The Roaring Mouse will be out 12/16 (Free review copy? Email firstname.lastname@example.org.)
This is a surprise. A real one. Honest to fucking God in a million years Bohdan wouldn’t have guessed this would be Finch’s move. It’s not at all her style. It’s not in the remotest way sensible. The condemned firehouse was in a bad neighborhood, a lot of foreclosures, a lot of supposedly abandoned buildings, but there are still a thousand people in this part of the city, and it’s a large fucking city, and even though the authorities probably don’t give a shit about any of the bums around here, they’ll have to respond to reports of an explosion eventually, if for no other reason than the PR nightmare if they take too long.
Through that rushing in his ears he wonders if he can’t already make out the sirens.
No. This isn’t like Finch at all. She’s a pro. She’s a shadow that slips in through the other shadows in the night and she kills you even though you’ve been sleeping with one eye open and you’ve been waiting for her. And she’s as silent as a shadow. So she can leave your room, slide down the hallway, and murder the next man. Repeat. Repeat. As many times as necessary.
She’s a sniper rifle from a mile away.
She’s careful machinations so it looks like you drowned in a deep sea fishing accident, or managed to mangle yourself in a farm machinery malfunction, or you simply slipped on that ice you kept meaning to salt, just off your stoop, cracked your head open on the concrete steps.
She’s a professional.
Not a bad action movie: six charges set where not one would be prudent. The whole city will have their eyes turned this way tonight. The police will be forced to put in at least the show of a thorough investigation.
It makes no sense.
It’s… brilliant, he realizes.
The Barracks men been so sure they knew her, knew all the cracks in the wall she might slip through, every window where she might jimmy a lock, the roof with its escape hatch that could be used just as well to get in as out, the thick, frosted glass looking down into the basement, too thick to break really but they’d rigged that too, just in case. She never would have gotten in. And even if she had, there would have been no way out alive. Three of them on guard for every shift, six four-hour shifts, seven days a week…
Even Finch couldn’t face down ten men at a go and make it out the other side.
So she’d elected not to run the gauntlet.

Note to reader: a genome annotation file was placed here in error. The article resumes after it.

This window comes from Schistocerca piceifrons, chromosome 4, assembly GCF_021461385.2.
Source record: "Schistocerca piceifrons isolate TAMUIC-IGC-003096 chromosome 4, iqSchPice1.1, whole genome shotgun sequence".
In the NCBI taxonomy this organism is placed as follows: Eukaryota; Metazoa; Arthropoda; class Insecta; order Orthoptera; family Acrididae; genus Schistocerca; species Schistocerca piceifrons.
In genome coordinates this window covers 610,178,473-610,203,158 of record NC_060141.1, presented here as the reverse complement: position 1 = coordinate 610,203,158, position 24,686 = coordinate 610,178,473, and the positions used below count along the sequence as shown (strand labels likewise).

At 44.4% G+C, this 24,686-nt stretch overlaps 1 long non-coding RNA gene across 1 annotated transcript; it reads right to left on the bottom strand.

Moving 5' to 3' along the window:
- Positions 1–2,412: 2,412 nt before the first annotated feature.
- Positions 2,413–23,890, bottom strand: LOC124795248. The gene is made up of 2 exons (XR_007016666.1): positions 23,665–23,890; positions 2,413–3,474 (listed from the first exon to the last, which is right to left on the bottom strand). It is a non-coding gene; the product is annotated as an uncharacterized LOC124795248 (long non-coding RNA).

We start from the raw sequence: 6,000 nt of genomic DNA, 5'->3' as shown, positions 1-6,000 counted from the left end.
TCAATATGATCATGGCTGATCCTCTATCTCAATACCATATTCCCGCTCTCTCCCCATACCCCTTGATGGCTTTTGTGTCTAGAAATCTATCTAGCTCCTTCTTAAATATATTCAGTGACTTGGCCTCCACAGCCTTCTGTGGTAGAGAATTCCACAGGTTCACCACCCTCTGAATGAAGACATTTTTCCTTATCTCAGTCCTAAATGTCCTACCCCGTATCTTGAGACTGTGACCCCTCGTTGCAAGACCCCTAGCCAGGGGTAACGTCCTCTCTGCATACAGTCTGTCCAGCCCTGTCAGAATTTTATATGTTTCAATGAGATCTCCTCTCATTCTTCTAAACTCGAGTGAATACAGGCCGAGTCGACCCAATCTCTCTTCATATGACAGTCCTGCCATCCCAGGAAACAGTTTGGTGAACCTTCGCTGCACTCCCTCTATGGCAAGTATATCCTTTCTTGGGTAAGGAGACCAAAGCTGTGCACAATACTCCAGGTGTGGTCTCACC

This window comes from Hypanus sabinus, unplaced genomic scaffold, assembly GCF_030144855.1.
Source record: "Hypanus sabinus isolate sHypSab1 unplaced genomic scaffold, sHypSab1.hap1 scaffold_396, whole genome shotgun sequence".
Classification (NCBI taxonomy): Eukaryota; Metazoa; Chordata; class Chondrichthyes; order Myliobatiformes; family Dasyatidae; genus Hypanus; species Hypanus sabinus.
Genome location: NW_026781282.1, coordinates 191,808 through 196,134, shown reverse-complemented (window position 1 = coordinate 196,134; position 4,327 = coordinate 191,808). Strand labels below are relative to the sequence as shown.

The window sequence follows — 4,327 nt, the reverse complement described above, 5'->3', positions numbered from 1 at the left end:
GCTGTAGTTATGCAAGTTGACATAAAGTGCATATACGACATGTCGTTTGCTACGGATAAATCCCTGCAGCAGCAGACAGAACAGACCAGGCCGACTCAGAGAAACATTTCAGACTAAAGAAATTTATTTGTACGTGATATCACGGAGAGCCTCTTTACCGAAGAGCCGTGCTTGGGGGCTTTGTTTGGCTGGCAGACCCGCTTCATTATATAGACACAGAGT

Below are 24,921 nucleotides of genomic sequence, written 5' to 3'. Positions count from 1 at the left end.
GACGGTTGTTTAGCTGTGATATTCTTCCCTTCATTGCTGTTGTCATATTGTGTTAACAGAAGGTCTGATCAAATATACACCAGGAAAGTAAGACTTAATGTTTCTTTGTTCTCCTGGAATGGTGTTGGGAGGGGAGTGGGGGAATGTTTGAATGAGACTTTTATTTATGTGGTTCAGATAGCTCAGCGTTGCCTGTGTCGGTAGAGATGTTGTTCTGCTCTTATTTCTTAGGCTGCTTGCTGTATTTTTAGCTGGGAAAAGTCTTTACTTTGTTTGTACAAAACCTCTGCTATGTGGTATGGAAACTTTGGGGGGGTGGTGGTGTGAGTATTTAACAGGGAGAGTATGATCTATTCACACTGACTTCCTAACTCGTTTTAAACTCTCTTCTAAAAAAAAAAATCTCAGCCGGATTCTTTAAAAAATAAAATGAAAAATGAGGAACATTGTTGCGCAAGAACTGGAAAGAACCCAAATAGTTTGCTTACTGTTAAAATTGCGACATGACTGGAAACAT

She’d simply blown it all to hell.
Bohdan would laugh if he could stop choking on his own blood long enough.
He’s sure, now, that he can hear the sirens. He still can’t make out how near they are but the wail is unmistakable. They’ll be here in ten minutes, twenty, thirty. She’ll be long gone by then.
A shot rings out and the groaning to his left suddenly falls silent.
Another shot and there’s still where the rubble was shifting.
The crunch of what was once a building beneath her feet. Her steps are steady.
This is the Finch Bohdan has always known. Walking calmly throughout the rubble, executing them one by one. Likely she’s shooting them right between the eyes. No mistakes. Likely she’s shooting even the men that are rapidly cooling, that have pasty white faces, whose dead eyes are staring up at a starless sky.
Finally, the crunching steps draw closer.
Her face, hovering over him now.
Strange, he’d never noticed how lovely that face is before. Her sad eyes. Her jaw clenched. Her brow lowered and her shoulders stooped.
He has seen her nearly every day of her life but she has never looked more beautiful than she does in this moment, scab scarring pink across her cheek, soot along her jaw, looking defeated as she stands here, in the very midst of her victory.
“Bo,” she sighs. The only one who ever called him that. The only one who ever dared. Why is it only now he’s wondering if she isn’t the only one he has ever let call him that?
Or maybe that’s all foolishness.
Bo is one of the best. Bo is one of the scariest men on the face of this Earth.
But Finch is the best. And she’s even scarier, once you know, because you would never have suspected.
Bo waits to die.
He hears the slide of a new magazine going in. Hears the scrape as she racks back.